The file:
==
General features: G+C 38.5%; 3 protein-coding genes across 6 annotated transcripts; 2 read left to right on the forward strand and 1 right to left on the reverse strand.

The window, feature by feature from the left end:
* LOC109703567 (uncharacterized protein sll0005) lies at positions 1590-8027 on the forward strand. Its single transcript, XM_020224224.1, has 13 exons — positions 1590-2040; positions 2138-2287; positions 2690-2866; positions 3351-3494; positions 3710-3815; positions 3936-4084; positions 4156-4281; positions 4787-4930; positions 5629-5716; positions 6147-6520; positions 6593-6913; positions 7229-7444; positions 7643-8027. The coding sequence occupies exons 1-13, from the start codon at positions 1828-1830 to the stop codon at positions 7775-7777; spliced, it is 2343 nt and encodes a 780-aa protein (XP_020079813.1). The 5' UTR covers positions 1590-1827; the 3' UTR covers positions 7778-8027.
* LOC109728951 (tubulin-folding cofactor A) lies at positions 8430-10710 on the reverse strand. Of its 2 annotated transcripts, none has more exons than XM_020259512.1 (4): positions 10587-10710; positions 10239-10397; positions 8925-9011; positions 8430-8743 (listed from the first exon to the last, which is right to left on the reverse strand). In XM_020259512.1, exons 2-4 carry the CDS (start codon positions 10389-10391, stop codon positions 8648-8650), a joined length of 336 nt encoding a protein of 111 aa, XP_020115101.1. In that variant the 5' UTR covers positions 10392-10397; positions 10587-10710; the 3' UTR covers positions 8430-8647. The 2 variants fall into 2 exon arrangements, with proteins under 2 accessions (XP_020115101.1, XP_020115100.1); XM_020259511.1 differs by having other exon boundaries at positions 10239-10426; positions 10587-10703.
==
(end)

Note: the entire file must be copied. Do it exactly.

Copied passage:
General features: G+C 38.5%; 3 protein-coding genes across 6 annotated transcripts; 2 read left to right on the forward strand and 1 right to left on the reverse strand.

The window, feature by feature from the left end:
* LOC109703567 (uncharacterized protein sll0005) lies at positions 1590-8027 on the forward strand. Its single transcript, XM_020224224.1, has 13 exons — positions 1590-2040; positions 2138-2287; positions 2690-2866; positions 3351-3494; positions 3710-3815; positions 3936-4084; positions 4156-4281; positions 4787-4930; positions 5629-5716; positions 6147-6520; positions 6593-6913; positions 7229-7444; positions 7643-8027. The coding sequence occupies exons 1-13, from the start codon at positions 1828-1830 to the stop codon at positions 7775-7777; spliced, it is 2343 nt and encodes a 780-aa protein (XP_020079813.1). The 5' UTR covers positions 1590-1827; the 3' UTR covers positions 7778-8027.
* LOC109728951 (tubulin-folding cofactor A) lies at positions 8430-10710 on the reverse strand. Of its 2 annotated transcripts, none has more exons than XM_020259512.1 (4): positions 10587-10710; positions 10239-10397; positions 8925-9011; positions 8430-8743 (listed from the first exon to the last, which is right to left on the reverse strand). In XM_020259512.1, exons 2-4 carry the CDS (start codon positions 10389-10391, stop codon positions 8648-8650), a joined length of 336 nt encoding a protein of 111 aa, XP_020115101.1. In that variant the 5' UTR covers positions 10392-10397; positions 10587-10710; the 3' UTR covers positions 8430-8647. The 2 variants fall into 2 exon arrangements, with proteins under 2 accessions (XP_020115101.1, XP_020115100.1); XM_020259511.1 differs by having other exon boundaries at positions 10239-10426; positions 10587-10703.